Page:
Now Playing! A Trio of Revivals Guides Us Through Rocky Days

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Still from Andrei Takovsky's 'The Sacrifice,' 1986. (Courtesy of BAMPFA)

Here’s hoping one of your New Year’s resolutions is to get out to the movies more often in 2018. Sure, streaming is convenient, but it’s not the same as watching a film with a theater full of people. (Oh? How big is your living room?) So while the rest of the country is digging out and thawing out, bask in our temperate cultural clime by partaking of this week’s bevy of 20th-century masterpieces. Not one, not two, but three outstanding revivals brighten local screens and set a tone for the rocky days ahead.

BAMPFA reaches back to the 1930s for two of the beloved Jean Renoir’s humanist classics. The scintillating digital restoration of The Crime of Monsieur Lange (Jan. 13, repeats Jan. 21), a left-of-center study of a publishing house’s employees after their heinous boss leaves the scene of his crimes, allows for a clearer-than-ever appreciation of the director’s seamless technique. If you’ve never seen The Rules of the Game (Jan. 14 and 19), Renoir’s empathetic, amusing and ultimately devastating takedown of class privilege and hollow social etiquette, now’s the time to treat yourself to a peak cinema experience.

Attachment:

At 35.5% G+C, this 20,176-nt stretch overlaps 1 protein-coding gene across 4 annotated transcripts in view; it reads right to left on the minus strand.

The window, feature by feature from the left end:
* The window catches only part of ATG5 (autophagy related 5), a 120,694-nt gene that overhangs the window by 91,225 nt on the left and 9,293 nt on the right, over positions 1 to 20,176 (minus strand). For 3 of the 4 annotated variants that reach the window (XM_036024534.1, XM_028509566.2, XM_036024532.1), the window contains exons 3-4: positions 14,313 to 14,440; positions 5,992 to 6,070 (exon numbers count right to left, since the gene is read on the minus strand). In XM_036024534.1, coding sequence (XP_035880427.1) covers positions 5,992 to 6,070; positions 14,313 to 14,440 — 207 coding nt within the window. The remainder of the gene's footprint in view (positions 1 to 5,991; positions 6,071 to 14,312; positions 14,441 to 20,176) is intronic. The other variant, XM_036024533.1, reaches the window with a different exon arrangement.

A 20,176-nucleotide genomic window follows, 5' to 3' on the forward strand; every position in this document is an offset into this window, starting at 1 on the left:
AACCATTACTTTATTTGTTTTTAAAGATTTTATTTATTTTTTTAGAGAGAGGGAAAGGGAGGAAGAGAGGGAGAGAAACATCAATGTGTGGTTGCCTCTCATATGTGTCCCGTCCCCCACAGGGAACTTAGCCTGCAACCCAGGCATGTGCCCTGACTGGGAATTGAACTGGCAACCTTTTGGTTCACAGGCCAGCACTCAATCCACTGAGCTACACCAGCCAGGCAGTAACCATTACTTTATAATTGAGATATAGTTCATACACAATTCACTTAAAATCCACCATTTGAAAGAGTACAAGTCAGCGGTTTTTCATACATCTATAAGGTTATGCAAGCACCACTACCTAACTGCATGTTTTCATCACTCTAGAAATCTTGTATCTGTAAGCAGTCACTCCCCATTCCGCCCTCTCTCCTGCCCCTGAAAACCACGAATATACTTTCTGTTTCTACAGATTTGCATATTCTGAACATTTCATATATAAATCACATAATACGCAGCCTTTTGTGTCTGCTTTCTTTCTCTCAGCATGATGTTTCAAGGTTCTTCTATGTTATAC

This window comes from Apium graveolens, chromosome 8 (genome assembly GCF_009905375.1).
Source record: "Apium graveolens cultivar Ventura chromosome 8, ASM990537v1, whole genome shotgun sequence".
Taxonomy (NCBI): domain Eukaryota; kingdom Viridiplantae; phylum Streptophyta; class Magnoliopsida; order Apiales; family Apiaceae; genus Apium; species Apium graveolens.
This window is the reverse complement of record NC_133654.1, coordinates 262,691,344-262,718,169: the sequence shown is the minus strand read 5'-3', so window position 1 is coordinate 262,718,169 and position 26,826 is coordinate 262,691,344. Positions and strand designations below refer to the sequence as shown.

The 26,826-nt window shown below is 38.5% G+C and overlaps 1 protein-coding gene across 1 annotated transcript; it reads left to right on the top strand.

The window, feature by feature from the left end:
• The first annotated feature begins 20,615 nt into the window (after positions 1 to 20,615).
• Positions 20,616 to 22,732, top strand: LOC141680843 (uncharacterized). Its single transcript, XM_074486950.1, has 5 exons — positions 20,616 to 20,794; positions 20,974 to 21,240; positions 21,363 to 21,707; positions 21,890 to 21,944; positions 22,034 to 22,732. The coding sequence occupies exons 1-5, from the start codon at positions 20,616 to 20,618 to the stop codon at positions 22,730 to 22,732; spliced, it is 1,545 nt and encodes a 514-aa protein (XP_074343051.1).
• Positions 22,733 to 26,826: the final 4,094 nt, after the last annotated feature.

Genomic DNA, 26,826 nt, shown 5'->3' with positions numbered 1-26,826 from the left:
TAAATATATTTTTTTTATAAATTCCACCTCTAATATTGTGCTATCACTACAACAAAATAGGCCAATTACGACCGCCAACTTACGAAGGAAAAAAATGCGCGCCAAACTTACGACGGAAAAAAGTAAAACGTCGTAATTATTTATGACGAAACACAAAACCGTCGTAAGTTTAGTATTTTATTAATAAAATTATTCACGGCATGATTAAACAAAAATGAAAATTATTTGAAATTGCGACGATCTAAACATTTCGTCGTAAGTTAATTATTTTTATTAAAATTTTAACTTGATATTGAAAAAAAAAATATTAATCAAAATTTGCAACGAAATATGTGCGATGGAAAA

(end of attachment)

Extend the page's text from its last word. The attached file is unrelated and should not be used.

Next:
Still from Jean Renoir's 'The Crime of Monsieur Lange,' 1936.
Still from Jean Renoir's 'The Crime of Monsieur Lange,' 1936. (Courtesy of BAMPFA)

The two most brilliant -- and savagely satiric -- movies ever made about Hollywood, Billy Wilder’s Sunset Boulevard (1950) and Robert Altman’s The Player (1992), grace the Castro screen on Jan. 10. The former depicts, among other things, how thoroughly the stars of the past (the silent era, in this case) are forgotten in their own lifetimes. The contemporary irony is that Sunset Boulevard was shot in black-and-white, a format that many younger moviegoers find as anachronistic and artificial as silent movies were to their grandparents.

The Player, adapted from Michael Tolkin’s ruthlessly funny novel, is a beautifully conceived and wittily staged portrait of a studio executive’s ambition, ego, libido and power. The movie smacks Hollywood with both hands, to be sure, but its richest enmity is reserved for the kind of people who are attracted to the visual entertainment business, and who have no interest in or respect for art or artists.

The filmmaker of the moment, though, is Andrei Tarkovsky. The late Soviet director’s existential fascination with our species’ impulse toward self-destruction and apocalypse is always timely, though never more than when nuclear-button ravings and offshore-drilling announcements are emanating from the White House. Tarkovsky wasn’t a nihilist, however, and his films are philosophical battlegrounds where the protagonist labors to identify and act in accord with his innate humanity. The director’s haunting 1986 fade-out, The Sacrifice (Jan. 11, 13 and 14 at the Roxie and Jan. 12 at BAMPFA), is some combination of terrifying and cathartic, and just may propel you back onto your couch. Or under it.